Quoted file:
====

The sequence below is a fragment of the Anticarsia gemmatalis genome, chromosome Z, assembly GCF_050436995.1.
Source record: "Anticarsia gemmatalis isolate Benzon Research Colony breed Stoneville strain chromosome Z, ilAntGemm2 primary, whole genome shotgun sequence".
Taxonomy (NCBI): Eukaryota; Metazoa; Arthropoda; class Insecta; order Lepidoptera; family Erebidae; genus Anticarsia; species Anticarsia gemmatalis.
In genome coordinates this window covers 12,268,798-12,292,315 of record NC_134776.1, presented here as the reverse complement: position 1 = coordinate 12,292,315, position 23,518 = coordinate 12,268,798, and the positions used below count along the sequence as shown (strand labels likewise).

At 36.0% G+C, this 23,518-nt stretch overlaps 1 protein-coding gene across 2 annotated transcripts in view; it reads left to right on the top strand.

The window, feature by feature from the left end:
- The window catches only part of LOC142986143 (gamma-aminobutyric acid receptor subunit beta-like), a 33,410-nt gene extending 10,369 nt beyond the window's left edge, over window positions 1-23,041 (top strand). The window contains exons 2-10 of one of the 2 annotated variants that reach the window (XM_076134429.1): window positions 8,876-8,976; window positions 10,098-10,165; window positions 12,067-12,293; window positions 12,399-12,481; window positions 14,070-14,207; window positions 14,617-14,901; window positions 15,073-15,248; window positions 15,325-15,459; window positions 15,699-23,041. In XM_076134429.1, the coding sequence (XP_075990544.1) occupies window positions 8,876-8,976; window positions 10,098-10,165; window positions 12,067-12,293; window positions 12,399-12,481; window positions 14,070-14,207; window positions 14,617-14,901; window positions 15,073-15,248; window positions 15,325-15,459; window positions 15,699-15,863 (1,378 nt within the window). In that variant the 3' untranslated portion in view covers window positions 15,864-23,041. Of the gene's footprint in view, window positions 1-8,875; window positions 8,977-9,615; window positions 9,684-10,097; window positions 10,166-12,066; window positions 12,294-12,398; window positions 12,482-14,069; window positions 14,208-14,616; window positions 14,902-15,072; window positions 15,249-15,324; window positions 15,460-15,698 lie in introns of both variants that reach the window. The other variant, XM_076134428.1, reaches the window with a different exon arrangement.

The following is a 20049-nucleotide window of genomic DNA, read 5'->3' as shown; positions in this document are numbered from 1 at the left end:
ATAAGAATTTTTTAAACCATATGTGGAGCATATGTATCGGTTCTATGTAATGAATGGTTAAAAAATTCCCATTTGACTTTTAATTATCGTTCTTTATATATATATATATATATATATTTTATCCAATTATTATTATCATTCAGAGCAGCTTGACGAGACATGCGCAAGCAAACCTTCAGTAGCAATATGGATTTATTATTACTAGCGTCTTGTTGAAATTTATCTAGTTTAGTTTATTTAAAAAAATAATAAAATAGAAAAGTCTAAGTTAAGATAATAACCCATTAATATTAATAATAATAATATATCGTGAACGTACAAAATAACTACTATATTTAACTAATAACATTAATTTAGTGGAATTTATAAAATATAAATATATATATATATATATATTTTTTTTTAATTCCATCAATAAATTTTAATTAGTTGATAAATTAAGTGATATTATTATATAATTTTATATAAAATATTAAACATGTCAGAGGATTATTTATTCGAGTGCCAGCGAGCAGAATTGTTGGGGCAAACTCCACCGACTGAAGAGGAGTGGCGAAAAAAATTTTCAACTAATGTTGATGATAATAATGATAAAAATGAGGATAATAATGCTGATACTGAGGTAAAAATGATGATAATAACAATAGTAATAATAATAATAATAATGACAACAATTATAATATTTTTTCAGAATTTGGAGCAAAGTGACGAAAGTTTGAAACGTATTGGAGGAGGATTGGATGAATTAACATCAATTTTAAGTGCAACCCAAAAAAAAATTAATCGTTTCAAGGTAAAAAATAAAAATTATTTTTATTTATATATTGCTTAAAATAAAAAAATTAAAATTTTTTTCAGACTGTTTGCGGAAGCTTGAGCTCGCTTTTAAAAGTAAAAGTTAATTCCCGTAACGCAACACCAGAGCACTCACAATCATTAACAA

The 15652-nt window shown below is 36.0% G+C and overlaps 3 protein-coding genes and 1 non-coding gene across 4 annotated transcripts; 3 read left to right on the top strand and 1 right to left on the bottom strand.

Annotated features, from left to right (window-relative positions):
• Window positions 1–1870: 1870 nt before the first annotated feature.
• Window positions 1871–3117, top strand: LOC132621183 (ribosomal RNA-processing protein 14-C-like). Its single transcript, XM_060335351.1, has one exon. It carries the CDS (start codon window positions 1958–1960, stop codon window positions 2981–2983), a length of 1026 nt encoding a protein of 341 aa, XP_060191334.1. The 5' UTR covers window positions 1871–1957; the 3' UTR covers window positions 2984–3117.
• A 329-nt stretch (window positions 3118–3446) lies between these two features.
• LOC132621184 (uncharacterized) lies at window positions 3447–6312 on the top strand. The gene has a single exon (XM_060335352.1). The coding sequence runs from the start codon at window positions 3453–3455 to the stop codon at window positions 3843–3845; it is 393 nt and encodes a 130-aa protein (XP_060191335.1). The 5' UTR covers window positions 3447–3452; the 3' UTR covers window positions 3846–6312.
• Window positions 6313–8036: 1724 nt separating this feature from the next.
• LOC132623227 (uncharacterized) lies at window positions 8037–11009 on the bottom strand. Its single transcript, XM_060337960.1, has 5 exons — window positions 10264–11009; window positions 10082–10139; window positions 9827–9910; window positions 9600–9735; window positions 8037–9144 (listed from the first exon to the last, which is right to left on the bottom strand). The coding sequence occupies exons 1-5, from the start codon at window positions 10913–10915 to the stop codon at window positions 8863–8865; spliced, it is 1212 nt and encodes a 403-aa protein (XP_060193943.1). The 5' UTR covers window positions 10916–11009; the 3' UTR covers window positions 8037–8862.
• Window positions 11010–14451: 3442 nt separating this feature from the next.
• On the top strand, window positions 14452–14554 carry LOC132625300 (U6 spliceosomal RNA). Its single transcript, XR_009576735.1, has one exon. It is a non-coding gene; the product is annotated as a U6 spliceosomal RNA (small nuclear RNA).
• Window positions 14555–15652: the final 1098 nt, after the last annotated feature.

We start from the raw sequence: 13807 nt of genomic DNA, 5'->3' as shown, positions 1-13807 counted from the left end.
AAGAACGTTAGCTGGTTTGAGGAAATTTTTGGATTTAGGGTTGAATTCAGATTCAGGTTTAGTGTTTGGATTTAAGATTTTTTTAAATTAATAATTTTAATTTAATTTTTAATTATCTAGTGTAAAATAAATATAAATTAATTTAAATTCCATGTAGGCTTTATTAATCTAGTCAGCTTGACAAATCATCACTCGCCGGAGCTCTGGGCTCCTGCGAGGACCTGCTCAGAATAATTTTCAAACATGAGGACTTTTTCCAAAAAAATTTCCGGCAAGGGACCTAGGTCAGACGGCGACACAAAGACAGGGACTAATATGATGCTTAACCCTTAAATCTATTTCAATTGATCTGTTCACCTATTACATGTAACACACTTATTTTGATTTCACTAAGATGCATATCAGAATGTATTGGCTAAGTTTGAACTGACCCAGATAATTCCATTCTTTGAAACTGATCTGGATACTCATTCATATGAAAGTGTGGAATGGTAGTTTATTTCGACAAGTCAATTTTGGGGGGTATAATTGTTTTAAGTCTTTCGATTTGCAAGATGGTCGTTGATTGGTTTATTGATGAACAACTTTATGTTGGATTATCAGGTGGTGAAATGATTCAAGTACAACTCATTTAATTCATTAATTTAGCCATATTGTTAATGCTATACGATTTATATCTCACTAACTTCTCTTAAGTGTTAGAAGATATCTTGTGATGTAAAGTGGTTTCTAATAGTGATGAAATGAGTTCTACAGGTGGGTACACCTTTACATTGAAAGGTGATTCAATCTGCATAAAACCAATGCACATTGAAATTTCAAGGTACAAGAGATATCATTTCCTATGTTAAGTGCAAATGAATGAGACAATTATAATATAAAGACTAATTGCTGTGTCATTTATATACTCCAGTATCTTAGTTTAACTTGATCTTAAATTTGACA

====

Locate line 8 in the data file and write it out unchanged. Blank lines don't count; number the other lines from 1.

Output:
The following is a 20049-nucleotide window of genomic DNA, read 5'->3' as shown; positions in this document are numbered from 1 at the left end: